Ancient Egypt for Kids
Gods & Goddesses
The ancient Egyptian gods were very different from the gods in other ancient civilizations.
Animal Heads, Green Bodies, False Beards: In the ancient world around the Mediterranean, most civilizations had gods that looked like people, at least sort of like people. This was not true in ancient Egypt. In ancient Egypt, it was fairly easy to spot a god in drawings, hieroglyphics, statues, and paintings and other works of art. They could be recognized by the objects they carried and how they looked. Some gods carried an ankh (symbol of life) and some gods carried the scepter of power. Most ancient Egyptian gods had animal heads or green bodies or something that set them apart from people. Those few gods that had more human-like heads wore false beards. Even some with animal heads had false beards. That's why pharaohs wore false beards - because when a pharaoh died, he became a god. Unless you were a pharaoh or a god, you could not wear a false beard.
The God Relay System: Most ancient civilizations around the Mediterranean built temples to honor their gods, and quite often each temple honored only one god. If you wanted to talk to a specific god, you went to a specific temple. This was not true in ancient Egypt. There were many cities built along the Nile River. These cities built many temples. Each temple was used for a variety of purposes including store rooms, guest rooms, school rooms, places to meet and gossip, and more. Each Egyptian temple was also used to honor and communicate with the many Egyptian gods using a relay system. The statues inside a temple were called temple gods. Their job was to listen to requests. In ancient Egypt, if you wanted something, what you did was pray to the temple gods. The temple gods would pass on or relay your request to the right god, the god that could consider granting or not granting your request.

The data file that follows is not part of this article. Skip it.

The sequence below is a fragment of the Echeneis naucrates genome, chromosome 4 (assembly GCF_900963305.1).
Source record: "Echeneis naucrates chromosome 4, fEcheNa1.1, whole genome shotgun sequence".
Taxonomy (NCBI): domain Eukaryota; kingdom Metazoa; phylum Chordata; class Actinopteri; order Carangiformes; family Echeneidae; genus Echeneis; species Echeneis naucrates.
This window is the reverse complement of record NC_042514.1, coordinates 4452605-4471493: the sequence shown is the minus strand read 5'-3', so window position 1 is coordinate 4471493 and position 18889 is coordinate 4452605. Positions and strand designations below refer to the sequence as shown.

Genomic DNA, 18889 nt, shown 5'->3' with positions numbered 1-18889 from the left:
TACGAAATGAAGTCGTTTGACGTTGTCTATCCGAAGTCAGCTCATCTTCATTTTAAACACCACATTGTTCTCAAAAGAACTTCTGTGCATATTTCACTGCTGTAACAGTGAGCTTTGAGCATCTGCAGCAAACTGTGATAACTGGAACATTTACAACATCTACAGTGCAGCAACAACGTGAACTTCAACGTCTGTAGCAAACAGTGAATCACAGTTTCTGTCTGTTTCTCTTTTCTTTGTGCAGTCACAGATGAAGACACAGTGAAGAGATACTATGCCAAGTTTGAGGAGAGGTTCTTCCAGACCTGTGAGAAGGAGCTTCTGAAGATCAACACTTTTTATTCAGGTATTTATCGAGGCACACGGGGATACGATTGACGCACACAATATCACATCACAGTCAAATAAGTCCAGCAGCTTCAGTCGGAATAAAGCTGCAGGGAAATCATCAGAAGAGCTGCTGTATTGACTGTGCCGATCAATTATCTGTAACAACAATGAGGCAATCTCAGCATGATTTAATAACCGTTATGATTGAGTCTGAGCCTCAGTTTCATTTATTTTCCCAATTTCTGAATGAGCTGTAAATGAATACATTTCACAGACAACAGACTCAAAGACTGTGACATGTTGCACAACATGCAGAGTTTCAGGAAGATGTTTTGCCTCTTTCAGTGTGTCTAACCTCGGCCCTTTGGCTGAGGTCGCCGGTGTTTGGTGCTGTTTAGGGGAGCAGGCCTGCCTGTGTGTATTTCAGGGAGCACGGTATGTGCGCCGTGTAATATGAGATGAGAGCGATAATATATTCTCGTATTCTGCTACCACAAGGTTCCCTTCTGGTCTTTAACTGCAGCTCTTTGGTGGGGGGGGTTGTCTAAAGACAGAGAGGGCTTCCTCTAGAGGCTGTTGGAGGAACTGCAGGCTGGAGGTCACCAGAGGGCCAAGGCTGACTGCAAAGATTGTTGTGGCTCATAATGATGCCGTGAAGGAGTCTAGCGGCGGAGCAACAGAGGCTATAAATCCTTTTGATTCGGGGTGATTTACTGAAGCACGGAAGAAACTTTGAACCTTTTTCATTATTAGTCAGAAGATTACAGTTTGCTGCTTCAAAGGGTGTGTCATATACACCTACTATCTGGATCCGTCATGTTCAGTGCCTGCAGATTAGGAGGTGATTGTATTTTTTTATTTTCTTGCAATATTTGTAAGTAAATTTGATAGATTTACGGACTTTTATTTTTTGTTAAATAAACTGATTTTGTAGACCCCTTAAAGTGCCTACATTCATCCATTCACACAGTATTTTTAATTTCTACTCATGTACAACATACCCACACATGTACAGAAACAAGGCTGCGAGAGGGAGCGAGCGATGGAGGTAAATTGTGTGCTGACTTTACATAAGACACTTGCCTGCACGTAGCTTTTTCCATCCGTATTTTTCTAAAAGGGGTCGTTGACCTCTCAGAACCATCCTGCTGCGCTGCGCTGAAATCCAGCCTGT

The reed whack: If ancient Egyptians did not get their request granted, the next time they visited the temple they might give the temple statue a little whack with a reed to let the gods know how disappointed they were. It was just a small whack, and only sometimes. The ancient Egyptians were very practical. They knew they not get everything they wanted.
They were not afraid of their gods, not most of them anyway. In most ancient civilizations, if you whacked a statue of a god with a reed, or anything really, you would be very afraid of nasty repercussions from the gods. Not so in ancient Egypt. The ancient Egyptians believed the gods were on their side, whether their wish was granted or not. Most people in ancient Egypt were afraid of one particular god - the god Ammut (also spelled Ammit.) Ammut was the god with the crocodile head. The ancient Egyptians believed if you did something really bad during your lifetime that the god Ammut might magically appear when you died and eat you. With her crocodile head, she had the teeth to do so. If you were eaten, you could not travel on to your happy afterlife, your life after death. That would be a terrible thing. The ancient Egyptians, most of them, tried very hard to do many good deeds during their lifetime to save themselves from the horrible fate of being eaten by the god Ammut. Most Egyptians would agree that even Ammut was on their side because, after all, who wants a bunch of bad guys in your afterlife? So it was very good of Ammut to clean things up. Practical. The ancient Egyptians were very practical.
God jobs: Gods could not be lazy or hang around causing trouble. In ancient Egypt, everyone had a job to do. Gods were no exception. All the gods had jobs. Many were assigned several jobs. There were over 2,000 gods in ancient Egypt because there was a lot of work to do.